Mamure Castle

Eastern Mediterranean

This tremendous castle, with its crenellated walls, 36 towers and part of its moat still intact, is the biggest and best-preserved fortification on the Turkish Mediterranean coast. The rear of the castle sits on the beach, where sea turtles come in summer to lay their eggs, while its front end almost reaches the D400 highway.

At the time of writing, the castle was undergoing an extensive (and long overdue) restoration, which should hopefully be completed by the time you visit.

Mamure Castle as it stands today dates from the 13th century; it was constructed by the rulers of the Armenian kingdom of Cilicia on the site of a Roman fortress dating from the 3rd century AD. Mamure was taken by Mehmet I of Karaman and his troops in 1308 and alterations began, including the addition of a mosque in the eastern courtyard. Here you'll also see remnants of an aqueduct that brought water from the mountains 5km away, a stable that looks like a garage, and the holes in the walls that served as the guards' barracks. To the west is the kaleiçi (inner castle), the nucleus of the entire fort where the castle commander and other top brass lived.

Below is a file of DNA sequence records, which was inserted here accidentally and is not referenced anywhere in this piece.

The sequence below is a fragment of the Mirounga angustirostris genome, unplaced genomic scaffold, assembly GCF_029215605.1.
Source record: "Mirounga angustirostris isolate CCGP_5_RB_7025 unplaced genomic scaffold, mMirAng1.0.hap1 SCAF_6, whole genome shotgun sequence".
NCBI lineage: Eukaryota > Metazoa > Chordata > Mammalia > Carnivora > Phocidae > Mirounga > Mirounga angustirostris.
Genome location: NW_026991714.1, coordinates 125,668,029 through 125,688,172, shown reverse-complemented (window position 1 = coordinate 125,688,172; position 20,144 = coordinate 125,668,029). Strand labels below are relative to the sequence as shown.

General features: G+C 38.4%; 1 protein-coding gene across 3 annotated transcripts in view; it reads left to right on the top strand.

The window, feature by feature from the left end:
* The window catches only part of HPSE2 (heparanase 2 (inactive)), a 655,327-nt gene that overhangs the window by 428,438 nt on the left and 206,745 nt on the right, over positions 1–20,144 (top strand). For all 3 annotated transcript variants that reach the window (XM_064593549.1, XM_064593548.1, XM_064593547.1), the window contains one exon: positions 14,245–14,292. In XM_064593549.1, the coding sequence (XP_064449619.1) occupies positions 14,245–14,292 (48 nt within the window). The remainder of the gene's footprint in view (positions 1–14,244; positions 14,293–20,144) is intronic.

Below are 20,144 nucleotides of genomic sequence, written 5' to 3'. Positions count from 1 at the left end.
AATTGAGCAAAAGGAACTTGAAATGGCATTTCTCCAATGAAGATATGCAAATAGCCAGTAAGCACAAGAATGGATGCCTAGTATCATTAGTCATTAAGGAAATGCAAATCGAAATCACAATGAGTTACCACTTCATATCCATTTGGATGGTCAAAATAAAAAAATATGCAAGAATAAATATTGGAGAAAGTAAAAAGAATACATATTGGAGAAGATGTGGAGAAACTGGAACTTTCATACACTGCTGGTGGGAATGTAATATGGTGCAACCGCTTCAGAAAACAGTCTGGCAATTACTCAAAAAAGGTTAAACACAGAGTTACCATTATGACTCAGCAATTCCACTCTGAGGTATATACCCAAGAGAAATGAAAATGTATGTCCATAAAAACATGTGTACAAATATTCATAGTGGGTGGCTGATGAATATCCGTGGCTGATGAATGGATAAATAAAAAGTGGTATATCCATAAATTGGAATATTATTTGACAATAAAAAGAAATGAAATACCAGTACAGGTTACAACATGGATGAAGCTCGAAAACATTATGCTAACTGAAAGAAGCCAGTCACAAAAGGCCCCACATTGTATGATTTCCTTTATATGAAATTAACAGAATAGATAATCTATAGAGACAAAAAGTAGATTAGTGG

Climbing the castle's towers, especially the one with a dungeon within, is something of an adventure, although some stairs are pretty crumbled, so use extreme caution. Your reward is an astounding view of the sea and the ruins of hilltop Softa Castle (Softa Kalesi), another fortress built by the Armenian rulers of Cilicia near Bozyazı some 14km to the east.

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